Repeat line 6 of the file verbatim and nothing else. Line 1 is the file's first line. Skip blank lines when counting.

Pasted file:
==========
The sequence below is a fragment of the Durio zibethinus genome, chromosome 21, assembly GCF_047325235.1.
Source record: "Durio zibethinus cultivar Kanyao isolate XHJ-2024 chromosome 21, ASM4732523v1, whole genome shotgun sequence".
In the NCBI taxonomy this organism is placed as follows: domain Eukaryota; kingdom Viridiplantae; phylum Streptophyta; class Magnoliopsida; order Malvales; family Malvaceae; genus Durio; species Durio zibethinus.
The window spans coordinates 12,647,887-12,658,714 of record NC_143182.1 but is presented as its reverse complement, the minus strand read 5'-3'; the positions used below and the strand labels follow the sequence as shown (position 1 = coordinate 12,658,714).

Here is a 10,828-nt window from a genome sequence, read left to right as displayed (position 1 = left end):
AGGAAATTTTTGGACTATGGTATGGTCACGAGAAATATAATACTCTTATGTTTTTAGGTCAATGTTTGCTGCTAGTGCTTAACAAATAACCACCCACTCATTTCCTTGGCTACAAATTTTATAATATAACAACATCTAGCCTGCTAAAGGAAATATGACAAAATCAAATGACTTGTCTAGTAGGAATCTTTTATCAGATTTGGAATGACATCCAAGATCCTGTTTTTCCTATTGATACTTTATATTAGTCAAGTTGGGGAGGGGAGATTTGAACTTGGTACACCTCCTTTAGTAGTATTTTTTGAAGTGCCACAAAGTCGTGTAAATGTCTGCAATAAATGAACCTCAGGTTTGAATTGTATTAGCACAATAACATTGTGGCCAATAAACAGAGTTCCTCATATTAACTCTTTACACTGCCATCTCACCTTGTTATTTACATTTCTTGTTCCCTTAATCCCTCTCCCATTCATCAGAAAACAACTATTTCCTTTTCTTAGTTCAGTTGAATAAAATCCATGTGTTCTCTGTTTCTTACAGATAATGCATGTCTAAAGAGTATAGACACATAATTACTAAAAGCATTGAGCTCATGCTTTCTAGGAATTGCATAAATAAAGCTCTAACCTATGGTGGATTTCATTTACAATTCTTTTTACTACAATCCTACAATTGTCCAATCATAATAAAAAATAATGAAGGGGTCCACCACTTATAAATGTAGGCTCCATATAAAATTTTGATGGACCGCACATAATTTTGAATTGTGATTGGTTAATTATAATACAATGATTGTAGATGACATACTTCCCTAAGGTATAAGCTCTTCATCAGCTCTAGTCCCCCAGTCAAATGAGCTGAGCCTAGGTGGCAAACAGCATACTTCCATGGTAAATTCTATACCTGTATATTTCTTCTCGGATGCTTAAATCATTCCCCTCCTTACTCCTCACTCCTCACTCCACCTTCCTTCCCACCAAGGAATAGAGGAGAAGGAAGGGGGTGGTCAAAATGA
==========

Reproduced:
AGGAAATTTTTGGACTATGGTATGGTCACGAGAAATATAATACTCTTATGTTTTTAGGTCAATGTTTGCTGCTAGTGCTTAACAAATAACCACCCACTCATTTCCTTGGCTACAAATTTTATAATATAACAACATCTAGCCTGCTAAAGGAAATATGACAAAATCAAATGACTTGTCTAGTAGGAATCTTTTATCAGATTTGGAATGACATCCAAGATCCTGTTTTTCCTATTGATACTTTATATTAGTCAAGTTGGGGAGGGGAGATTTGAACTTGGTACACCTCCTTTAGTAGTATTTTTTGAAGTGCCACAAAGTCGTGTAAATGTCTGCAATAAATGAACCTCAGGTTTGAATTGTATTAGCACAATAACATTGTGGCCAATAAACAGAGTTCCTCATATTAACTCTTTACACTGCCATCTCACCTTGTTATTTACATTTCTTGTTCCCTTAATCCCTCTCCCATTCATCAGAAAACAACTATTTCCTTTTCTTAGTTCAGTTGAATAAAATCCATGTGTTCTCTGTTTCTTACAGATAATGCATGTCTAAAGAGTATAGACACATAATTACTAAAAGCATTGAGCTCATGCTTTCTAGGAATTGCATAAATAAAGCTCTAACCTATGGTGGATTTCATTTACAATTCTTTTTACTACAATCCTACAATTGTCCAATCATAATAAAAAATAATGAAGGGGTCCACCACTTATAAATGTAGGCTCCATATAAAATTTTGATGGACCGCACATAATTTTGAATTGTGATTGGTTAATTATAATACAATGATTGTAGATGACATACTTCCCTAAGGTATAAGCTCTTCATCAGCTCTAGTCCCCCAGTCAAATGAGCTGAGCCTAGGTGGCAAACAGCATACTTCCATGGTAAATTCTATACCTGTATATTTCTTCTCGGATGCTTAAATCATTCCCCTCCTTACTCCTCACTCCTCACTCCACCTTCCTTCCCACCAAGGAATAGAGGAGAAGGAAGGGGGTGGTCAAAATGA